Restored, Threatened, Lost
By Krista Walton | From Preservation | July/August 2009
The Pagoda The presence of a seven-story pagoda atop an eastern Pennsylvania mountain might seem a little surprising, but locals are used to it: Reading's pagoda has overlooked the city from Mount Penn since 1908. The building, initially constructed as a hotel, is currently a gift shop and café and attracts 30,000 visitors a year. Last year, to mark the pagoda's 100th anniversary, the city of Reading began a $15 million renovation. Workers repaired the roof, repainted surfaces, restored lion medallions, and replaced the lighting system that illuminates the pagoda at night.
Palladium Theater At the opening of this 1940 theater and nightclub on Hollywood's Sunset Boulevard, Tommy Dorsey and Frank Sinatra performed and more than 10,000 guests filled the dance floor. The Palladium remained perennially popular and is one of the oldest continuously operated entertainment venues in Los Angeles. Still, by 2008 the building needed updating. COE Architecture International spent $6 million renovating the theater, an effort that included the reconstruction of two original ticket booths and the neon marquee, and the repainting of the concrete exterior. Restoration was completed last December.
William W. Cook Legal Research Building This building in Ann Arbor, part of the University of Michigan's Central Campus Historic District, was ranked one of the favorites in an American Institute of Architects poll. Despite the accolades, the 1931 Collegiate Gothic structure was dark, dingy, and infrequently used by students. During a $6.5 million restoration, workers repaired the detailed plaster ceiling, cleaned historic chandeliers, and updated lighting systems. The new lighting strategy is also ecofriendly: Though the building is now much brighter, officials estimate that it will consume nine percent less wattage overall.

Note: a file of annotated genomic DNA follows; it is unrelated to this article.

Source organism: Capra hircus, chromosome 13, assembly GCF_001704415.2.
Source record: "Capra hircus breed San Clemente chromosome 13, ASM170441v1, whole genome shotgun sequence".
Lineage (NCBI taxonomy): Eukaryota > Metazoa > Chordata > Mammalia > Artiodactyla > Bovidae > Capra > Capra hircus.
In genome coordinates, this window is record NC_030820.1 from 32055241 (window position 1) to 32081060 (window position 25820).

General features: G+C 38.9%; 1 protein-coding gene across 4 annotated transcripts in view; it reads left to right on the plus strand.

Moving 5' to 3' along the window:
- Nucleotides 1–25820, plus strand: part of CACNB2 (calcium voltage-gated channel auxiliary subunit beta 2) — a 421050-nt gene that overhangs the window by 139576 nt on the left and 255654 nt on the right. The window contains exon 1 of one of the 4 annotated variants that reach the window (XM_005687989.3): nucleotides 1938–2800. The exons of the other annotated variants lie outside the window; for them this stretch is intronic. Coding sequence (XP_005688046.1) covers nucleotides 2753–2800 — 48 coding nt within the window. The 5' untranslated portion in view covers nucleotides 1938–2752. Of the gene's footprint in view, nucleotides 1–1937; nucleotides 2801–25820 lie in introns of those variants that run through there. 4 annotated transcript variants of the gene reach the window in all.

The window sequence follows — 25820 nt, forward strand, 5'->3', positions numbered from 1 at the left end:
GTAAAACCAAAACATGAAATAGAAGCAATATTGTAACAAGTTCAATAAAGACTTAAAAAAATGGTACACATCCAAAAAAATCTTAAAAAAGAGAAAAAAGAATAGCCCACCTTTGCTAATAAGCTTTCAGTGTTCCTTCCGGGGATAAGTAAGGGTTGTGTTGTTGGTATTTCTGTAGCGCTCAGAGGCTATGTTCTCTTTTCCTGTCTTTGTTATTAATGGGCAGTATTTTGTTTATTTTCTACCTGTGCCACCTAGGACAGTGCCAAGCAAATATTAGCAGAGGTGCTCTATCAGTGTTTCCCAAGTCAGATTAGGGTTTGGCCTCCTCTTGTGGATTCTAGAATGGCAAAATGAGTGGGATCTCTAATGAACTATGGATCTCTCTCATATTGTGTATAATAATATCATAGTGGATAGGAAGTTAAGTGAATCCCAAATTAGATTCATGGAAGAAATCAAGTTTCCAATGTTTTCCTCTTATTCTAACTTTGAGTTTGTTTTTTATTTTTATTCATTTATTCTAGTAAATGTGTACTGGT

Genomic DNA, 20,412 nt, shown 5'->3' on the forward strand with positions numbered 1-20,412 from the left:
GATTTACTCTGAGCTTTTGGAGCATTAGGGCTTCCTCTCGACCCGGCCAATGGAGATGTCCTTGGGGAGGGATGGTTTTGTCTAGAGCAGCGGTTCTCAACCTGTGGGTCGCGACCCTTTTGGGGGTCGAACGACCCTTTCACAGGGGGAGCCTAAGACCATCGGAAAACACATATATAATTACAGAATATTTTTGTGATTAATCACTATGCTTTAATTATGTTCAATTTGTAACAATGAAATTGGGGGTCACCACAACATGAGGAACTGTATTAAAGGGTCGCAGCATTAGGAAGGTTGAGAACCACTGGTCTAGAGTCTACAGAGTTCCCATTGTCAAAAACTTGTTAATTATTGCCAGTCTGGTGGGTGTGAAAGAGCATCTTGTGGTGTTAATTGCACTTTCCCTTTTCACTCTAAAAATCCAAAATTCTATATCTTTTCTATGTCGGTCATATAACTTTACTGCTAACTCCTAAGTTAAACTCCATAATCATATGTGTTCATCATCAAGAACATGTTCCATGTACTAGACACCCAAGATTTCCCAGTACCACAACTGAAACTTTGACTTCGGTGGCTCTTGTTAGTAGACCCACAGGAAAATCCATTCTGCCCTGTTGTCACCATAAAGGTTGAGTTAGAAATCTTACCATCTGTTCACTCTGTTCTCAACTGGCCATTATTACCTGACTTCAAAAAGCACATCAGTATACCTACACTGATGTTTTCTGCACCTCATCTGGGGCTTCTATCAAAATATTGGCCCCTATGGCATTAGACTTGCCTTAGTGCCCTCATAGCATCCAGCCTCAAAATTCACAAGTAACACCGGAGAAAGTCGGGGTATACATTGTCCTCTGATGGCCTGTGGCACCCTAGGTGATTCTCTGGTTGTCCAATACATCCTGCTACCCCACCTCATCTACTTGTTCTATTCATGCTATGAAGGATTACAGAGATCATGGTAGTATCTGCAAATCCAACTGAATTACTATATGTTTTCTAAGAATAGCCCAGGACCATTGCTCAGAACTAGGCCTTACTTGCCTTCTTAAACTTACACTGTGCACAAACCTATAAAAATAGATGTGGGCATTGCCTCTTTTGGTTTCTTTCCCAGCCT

Lowenstein Building Lowenstein's department store opened in 1886 at the corner of Main and Jefferson in downtown Memphis. By the building's centennial, however, Lowenstein's had gone out of business and the structure stood empty. When threats of demolition loomed in the 1980s, the local preservation group Memphis Heritage moved to protect the structure—a struggle that lasted for nearly two decades. In 2002, the city took ownership of the Lowenstein building and offered it for redevelopment. After a fire in 2006 and a $20 million renovation, the landmark reopened earlier this year as a 28-unit apartment house with commercial space on the ground floor.
Fort Gaines Completed in 1862 as one of the forts meant to defend the nation's coastline, Fort Gaines is best known for firing its guns in the 1864 Battle of Mobile Bay, where Admiral David Glasgow Farragut shouted the famous command, "Damn the torpedoes! Full speed ahead!" Built on Dauphin Island off the Alabama coast, Fort Gaines has been compromised by powerful hurricanes blowing in from the Gulf of Mexico. Dauphin Island's shoreline is also rapidly eroding. Without funding to stop the erosion and preserve the structure (which retains its 19th-century cannons), Fort Gaines could be lost.
Lafayette Building This Italian Renaissance building in downtown Detroit was constructed as high-end office space. When completed in 1924, the 14-story tower boasted marble drinking fountains and walnut wood trim. Unfortunately, the building was shuttered in 1997 after foreclosure proceedings, and no prospective tenants with adequate financing have come forward in the intervening years. Following multiple failed redevelopment attempts and a review of the potential cost of rehabilitation, the city (which owns the Lafayette) has no555saved. UPDATE: Detroit votes to raze Lafayette Building
Winans-Crippen House This freestanding, Second Empire townhouse in Saratoga Springs, N.Y., was designed in 1871 by John D. Stevens, a renowned local architect who worked on several of the resort city's famed hotels. Though the house stands within the National Register-listed Franklin Square Historic District, it is not listed individually. The owner has requested a demolition permit for the house, but at press time Saratoga's Design Review Commission had not ruled on whether demolition could proceed.
Richmond Hill Inn The centerpiece of the Richmond Hill Inn in Asheville, N.C., was a 120-year-old Queen Anne mansion built for Richmond Pearson, a diplomat and member of the U.S. House of Representatives. In 1980, the mansion was almost razed by its then-owner, but the Preservation Society of Asheville & Buncombe County stepped in and purchased the building with the help of a grant from the National Trust for Historic Preservation. A fire destroyed the historic inn on March 19 and caused more than $1 million in damage to structures on the property. Authorities suspect arson.
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